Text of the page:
With the addition of new races and venues, I can't help but feel we, here in the Mid-Atlantic are really building toward a wonderfully full calendar of classic and inventive courses to rival any other region. And that's that.

Awesome shots from Dennis Smith

Monday, November 26, 2012

Thursday, October 11, 2012

How we roll: Velocity Rims and Wheels

    The inevitable march of time has brought us through another summer. For the Bicycle Therapy team, with the twilight coming earlier each day, our anticipation grows greater for the cyclocross season. August is always a frenzy of equipment choices and evaluations. We study tire treads, rim widths, and handlebar shapes with a curiosity to match that of the best tinkerers. While the team is rich in spirit and good looks, when it comes to our equipment budget, it occasionally seems we have more cobwebs than cash.

    Having equipment sponsors then becomes a super important part of keeping the team running like the well-tuned machine it can often be. Velocity, the manufacturer of rims and complete wheelsets, has come on board as the team's newest sponsor, and the pairing could not have been more timely nor a better match for us. The folks at the Grand Rapids-based operation have always made impressive products, but in their latest offerings, they have really hit the nail on the head.

   Velocity has versatile and customizable options tailoring to just about every desire and price level. Need some 20 or 24 hole rims to build on some Chris King R45's? Looking for a pre-built wheelset that may outlast most others? Through the varied builds our team has requested, each order was completed expertly and quickly.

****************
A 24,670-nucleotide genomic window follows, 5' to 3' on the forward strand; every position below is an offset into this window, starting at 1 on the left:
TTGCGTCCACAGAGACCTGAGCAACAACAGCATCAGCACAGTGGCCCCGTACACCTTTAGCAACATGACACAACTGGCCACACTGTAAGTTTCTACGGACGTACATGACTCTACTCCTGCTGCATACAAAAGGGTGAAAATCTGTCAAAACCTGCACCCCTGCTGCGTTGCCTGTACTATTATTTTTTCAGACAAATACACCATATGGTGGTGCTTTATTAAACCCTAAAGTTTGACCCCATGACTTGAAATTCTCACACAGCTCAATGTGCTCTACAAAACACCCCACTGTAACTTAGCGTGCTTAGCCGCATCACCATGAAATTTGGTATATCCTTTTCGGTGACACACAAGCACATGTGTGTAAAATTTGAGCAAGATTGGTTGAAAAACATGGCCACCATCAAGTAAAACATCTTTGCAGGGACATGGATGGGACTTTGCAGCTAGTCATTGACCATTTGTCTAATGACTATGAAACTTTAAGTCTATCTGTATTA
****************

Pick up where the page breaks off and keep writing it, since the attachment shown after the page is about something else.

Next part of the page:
For the 2012 cross season, the Bicycle Therapy team is taking advantage of both of the wider rims Velocity offers: the Major Tom and the A23. The Major Tom is their tubular rim offering that measures to a portly 22mm wide. This above average width provides more purchase between the rim and tire allowing for more surface area for better adhesion. While the Major Tom is not the lightest in the strata of tubular rims, at ~420g each it is not unduly heavy. It builds up into an exceptionally stiff and responsive wheel which tends to be able to take more than its fair share of abuse. The machined brake surface offers consistent and predictable braking with minimal wear to the rim over time.

     The A23 rim is the Major Tom's clincher counterpart. As the name suggests, it is 23mm wide and weighs in at ~430g. The wide rim craze is sweeping the industry, and with good reason. The wider rim allows for a more rounded tire shape which decreases the rolling resistance as well as cuts down the possibility of getting pinch flats. Also, with Velocity's recent move to U.S. manufacturing, the A23 is now a tubeless ready rim.

While carbon wheels are fantastic and enviable, they're not always the most practical choice for a privateer team like ours.  We try to get the most racing as possible out of the season and can't afford the time lost due to scrambling to replace hopelessly damaged equipment.